I jumped up and saw Henry in my car pointing to something. I opened the door and to my horror, he had taken a shit in my car! He was honking to inform me. That was it guys. I was done. My emotional parenting (being a ‘yes’ mama & punishment for challenging behaviors) was not working. I asked my aunt to objectively observe our interactions. I also started listening to the Podcast “Unruffled” and running again.

Through this experience, I was able to reset my own emotional responding to Henry, cut myself a huge break, and put together a behavior plan for Henry. It took being calm, having outside support, and Applied Behavior Analysis to begin changing Henry’s current spike in challenging behavior.

One evening, after wine, I re-identified that Henry was still escape maintained, secondary to attention (ref. said shit story above). Hen’s plan is this:

  • Mama & Daddy = increase attention & decrease demands (watch the number of requests we make, so when we make one Henry isn’t overwhelmed)
  • Screaming = planned ignoring, let him feel his feels while not providing attention (positive or negative)
  • Refuses to do something = escape extinction (follow through every time)
  • Tolerance to no = positive reinforcement earns one star
  • Listening behavior = positive reinforcement earns one star

Each morning we pick out a small prize (I got a 50 piece Pokemon set for 20 bucks) and through the day Henry earns stars. He needs 10 stars to earn his toy at bedtime. Through this little plan, we’re filling Henry up with attention and lower demands (attention/escape prevention) and then not providing him the consequences he wanted from his negative behaviors. We’re also rewarding him with what we want to see more of. It’s been a week and we’ve decreased Henry’s screaming and refusals by 75% already. Mamas, Papas–that’s the joy! That’s the message. ABA does work. It doesn’t all have to be poop in a car.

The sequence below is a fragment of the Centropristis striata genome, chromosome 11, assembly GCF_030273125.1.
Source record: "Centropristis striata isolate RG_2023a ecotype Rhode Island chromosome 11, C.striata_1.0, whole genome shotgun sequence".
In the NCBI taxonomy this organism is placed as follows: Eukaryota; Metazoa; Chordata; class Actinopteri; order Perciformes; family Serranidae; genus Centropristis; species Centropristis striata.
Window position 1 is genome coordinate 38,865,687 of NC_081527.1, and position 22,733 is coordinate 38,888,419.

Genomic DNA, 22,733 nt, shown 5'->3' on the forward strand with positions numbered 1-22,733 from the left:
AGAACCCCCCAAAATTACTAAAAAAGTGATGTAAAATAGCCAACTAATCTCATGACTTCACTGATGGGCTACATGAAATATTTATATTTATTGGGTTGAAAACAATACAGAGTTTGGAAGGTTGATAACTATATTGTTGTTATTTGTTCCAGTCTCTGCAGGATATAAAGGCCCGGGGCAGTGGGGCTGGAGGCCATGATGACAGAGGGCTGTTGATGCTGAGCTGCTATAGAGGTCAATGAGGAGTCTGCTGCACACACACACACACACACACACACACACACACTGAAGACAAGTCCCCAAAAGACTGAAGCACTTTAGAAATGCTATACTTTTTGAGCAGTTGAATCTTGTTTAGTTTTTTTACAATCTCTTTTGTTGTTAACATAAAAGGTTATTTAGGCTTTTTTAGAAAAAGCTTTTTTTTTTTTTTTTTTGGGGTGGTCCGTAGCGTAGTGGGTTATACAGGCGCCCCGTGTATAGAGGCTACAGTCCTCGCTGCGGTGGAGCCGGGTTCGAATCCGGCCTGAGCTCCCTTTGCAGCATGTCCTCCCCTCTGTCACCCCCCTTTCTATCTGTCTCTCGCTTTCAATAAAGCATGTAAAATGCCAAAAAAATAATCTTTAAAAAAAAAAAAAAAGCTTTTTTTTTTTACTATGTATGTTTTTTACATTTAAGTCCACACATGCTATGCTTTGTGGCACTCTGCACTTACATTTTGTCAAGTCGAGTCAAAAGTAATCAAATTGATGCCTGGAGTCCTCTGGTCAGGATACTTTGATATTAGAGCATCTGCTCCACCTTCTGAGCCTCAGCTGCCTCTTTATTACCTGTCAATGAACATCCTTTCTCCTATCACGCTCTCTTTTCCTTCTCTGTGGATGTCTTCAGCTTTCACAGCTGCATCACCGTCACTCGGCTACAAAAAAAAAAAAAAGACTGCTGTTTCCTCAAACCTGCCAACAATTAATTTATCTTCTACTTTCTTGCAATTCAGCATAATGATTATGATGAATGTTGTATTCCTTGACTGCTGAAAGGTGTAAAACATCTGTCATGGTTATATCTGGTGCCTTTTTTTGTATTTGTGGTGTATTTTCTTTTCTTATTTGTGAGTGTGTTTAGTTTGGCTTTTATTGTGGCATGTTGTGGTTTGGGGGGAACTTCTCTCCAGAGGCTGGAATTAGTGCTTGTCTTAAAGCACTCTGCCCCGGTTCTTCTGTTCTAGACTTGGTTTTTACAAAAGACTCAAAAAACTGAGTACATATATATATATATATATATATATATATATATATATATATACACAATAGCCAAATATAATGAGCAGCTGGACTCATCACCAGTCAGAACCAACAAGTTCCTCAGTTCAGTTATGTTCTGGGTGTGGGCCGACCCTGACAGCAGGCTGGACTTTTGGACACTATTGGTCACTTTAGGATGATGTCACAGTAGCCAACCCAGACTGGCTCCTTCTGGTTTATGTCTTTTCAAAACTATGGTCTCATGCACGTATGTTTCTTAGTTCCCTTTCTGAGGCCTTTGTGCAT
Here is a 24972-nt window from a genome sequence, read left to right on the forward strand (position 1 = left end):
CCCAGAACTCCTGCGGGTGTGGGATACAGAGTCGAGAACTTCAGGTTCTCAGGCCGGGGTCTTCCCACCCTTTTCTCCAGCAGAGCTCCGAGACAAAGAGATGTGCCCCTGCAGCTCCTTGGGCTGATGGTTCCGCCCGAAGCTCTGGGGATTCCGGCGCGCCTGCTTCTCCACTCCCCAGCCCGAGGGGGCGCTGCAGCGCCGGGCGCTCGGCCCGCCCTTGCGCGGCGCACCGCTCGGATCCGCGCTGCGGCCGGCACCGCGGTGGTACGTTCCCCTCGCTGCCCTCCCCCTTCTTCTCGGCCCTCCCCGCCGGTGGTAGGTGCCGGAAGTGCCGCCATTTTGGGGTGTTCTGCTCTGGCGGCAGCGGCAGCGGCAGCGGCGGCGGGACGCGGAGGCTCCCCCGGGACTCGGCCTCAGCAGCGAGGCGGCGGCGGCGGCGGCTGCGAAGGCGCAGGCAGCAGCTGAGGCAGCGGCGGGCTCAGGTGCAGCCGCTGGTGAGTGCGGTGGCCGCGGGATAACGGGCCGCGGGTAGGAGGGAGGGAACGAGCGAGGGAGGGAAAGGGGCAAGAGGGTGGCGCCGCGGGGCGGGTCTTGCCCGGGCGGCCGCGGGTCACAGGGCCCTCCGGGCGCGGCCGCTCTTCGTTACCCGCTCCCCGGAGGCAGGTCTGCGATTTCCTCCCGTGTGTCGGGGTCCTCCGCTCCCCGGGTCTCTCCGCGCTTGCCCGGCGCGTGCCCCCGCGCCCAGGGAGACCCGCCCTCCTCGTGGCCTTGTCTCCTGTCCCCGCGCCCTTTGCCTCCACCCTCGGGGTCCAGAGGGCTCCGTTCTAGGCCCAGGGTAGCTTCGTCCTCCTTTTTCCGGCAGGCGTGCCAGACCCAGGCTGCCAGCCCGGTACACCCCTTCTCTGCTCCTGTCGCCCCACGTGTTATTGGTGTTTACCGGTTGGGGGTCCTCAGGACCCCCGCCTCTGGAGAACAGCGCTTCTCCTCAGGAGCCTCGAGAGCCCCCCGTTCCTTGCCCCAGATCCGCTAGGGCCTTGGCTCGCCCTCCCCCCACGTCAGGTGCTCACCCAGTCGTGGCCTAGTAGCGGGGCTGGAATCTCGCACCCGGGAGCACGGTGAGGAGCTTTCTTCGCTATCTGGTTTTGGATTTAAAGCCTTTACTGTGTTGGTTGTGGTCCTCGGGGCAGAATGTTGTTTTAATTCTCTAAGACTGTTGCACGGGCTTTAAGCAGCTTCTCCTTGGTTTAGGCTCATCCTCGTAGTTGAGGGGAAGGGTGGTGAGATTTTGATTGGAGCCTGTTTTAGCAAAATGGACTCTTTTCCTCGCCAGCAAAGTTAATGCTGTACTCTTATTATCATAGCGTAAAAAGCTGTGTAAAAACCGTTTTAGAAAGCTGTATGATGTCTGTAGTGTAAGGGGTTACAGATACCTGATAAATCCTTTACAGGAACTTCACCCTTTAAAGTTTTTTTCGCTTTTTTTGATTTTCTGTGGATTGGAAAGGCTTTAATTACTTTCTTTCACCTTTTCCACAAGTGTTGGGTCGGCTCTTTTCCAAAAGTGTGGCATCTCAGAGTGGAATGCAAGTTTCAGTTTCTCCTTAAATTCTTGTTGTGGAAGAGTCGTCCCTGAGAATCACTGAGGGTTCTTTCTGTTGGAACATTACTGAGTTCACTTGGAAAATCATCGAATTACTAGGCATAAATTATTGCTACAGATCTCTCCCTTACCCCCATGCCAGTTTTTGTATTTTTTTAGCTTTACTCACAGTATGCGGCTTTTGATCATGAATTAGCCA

Applied Behavior Analysis (ABA) Therapy for Everyone

Applied Behavior Analysis is available to all parents when we need it. I’ve been in the field 12+ years and I forgot it during the move (give me a break! I was overly stressed too!) and yet, I was able to rely on it to create the change I want for my child and my family. I didn’t blame Henry’s behavior on his personality or developmental age. I took a step back and used science with self-care (remember I need to calm here) in order to shift our dynamic at home.

If you are having trouble with any of your child’s behaviors (um, yes please for all of us??), Applied Behavior Analysis is a wonderful tool to change behaviors by decreasing problem behaviors and increasing desirable behavior. It’s also the only empirically-based therapy for children with autism. If your child has a diagnosis of autism, ABA goes much deeper than I described above and studies the missing neurological milestones to decrease symptoms of autism over time. It’s this beautiful scientific gift to us all.

I hope by writing this I’ve spurred a little interest in all my readers to take a look at how ABA can help their family. And, if you need support for your child with autism, come check out Instructional ABA Consultants to see how my beautiful team of therapists can support your child.

Not in your neighborhood yet? Missing a service you’d like to see more of? Next week I’m coming to you to ask what you need. We’re expanding and building a brand for mamas. Starting dreaming mamas, I need you to build the best ABA-based company you’ve ever seen. We’re building a Tribe.

Xoxo,
Jessie